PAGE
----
An omnivore of books, I consume mysteries, science fiction, humor, biographies, and popular fiction and non-fiction as mood and opportunity allow. Because of the bizarre workings of waiting lists at the library, I often get a chunk of notices for books almost at once - for example, over the past three days, I've downloaded Pioneer Woman, the first Hunger Games book, The Impossible Dead, and Quantum Man. I started with The Pioneer Woman, because I love the recipes on her blog, but soon found out it was little more than a romance novel in real life, although an interesting one. So I moved on to Quantum Man, the sort-of biography of Richard Feynmann by Lawrence Krauss, and ended up staying up late last night because I was fascinated by the science in the story.** I'm not sure if I'll finish that before starting on the Hunger Games, one of today's downloads, because two of three daughters and a dozen other friends have recommended it, and by recommended I mean comments like "you haven't read it yet??? [look of astonished disbelief] It's fantastic, awesome, and other superlatives!!!" The Impossible Dead might come first, though, because I love a good police procedural, and I'm an Anglophile from way back, and it's narrated by Peter Forbes, who also read The Complaints, the first book in this new series by Ian Rankin, which I really enjoyed.***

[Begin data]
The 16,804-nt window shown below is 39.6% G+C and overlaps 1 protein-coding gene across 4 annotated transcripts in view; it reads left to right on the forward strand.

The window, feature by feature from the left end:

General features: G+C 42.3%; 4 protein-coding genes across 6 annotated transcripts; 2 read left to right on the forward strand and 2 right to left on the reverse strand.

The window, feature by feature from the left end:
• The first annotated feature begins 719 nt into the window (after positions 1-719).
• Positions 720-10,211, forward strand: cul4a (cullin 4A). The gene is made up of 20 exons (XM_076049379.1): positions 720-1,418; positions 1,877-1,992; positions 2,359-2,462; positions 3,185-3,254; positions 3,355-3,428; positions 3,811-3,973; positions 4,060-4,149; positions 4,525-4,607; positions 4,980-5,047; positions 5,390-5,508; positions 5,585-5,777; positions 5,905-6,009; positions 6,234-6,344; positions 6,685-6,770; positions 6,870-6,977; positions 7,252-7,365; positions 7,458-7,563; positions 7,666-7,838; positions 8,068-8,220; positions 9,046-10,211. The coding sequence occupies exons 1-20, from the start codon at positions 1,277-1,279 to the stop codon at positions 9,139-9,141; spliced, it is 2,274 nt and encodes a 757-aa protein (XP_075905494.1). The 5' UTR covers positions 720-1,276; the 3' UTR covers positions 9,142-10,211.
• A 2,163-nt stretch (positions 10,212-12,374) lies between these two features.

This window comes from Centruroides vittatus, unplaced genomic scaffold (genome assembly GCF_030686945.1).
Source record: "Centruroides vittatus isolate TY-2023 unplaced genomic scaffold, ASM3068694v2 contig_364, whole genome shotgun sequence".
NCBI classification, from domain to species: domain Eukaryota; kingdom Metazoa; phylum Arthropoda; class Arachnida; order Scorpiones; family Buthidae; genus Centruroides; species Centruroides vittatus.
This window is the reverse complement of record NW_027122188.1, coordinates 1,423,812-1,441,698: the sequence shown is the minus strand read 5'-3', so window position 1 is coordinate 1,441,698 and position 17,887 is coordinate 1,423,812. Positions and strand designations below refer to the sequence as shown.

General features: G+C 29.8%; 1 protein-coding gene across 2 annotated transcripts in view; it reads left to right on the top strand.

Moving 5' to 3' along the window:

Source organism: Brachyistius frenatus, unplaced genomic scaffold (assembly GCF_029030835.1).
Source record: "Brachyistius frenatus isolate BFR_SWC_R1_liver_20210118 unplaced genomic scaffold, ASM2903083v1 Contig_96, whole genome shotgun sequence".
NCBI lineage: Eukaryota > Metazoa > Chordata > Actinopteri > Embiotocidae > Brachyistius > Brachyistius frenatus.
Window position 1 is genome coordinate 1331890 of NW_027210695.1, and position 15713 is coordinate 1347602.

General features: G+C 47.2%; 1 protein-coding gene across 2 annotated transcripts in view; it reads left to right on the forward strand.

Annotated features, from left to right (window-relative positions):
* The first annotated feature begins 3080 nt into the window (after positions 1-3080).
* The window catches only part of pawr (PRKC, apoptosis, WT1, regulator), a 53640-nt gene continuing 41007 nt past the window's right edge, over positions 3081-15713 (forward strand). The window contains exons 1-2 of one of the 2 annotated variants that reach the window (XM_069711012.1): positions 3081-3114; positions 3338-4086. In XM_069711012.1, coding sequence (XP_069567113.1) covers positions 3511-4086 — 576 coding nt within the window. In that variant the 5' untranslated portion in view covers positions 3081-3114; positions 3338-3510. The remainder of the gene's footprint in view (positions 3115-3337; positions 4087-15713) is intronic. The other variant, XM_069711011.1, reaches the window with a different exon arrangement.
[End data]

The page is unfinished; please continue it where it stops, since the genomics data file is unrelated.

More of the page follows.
*True story. And a long one. And now, 6 years later, it's funny. It wasn't then.
**I can't do the math anymore****, but I'm still intrigued by quantum mechanics and the whole idea that observing changes the observed as well as the observer.
***Too many commas?
****My math brain is gone, taken by fibromyalgia and/or the medications. Y'know those obnoxious people who can do sums in their head with no thought at all? I used to be one of them. Now, I need a calculator for anything that can't be rounded to tens. To be honest, I really wasn't any good at the math required for physics, and that's what made me drop out of engineering school ("I don't want to calculate where an electron is at any given point in time, I just want to know it'll be there and doing what it's supposed to do.") but I've always understood the concepts. My brain is so convoluted that quantum mechanics makes sense. I'll explain it to you someday over drinks. Drinks are necessary to explanations of quantum.

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marence

May 2013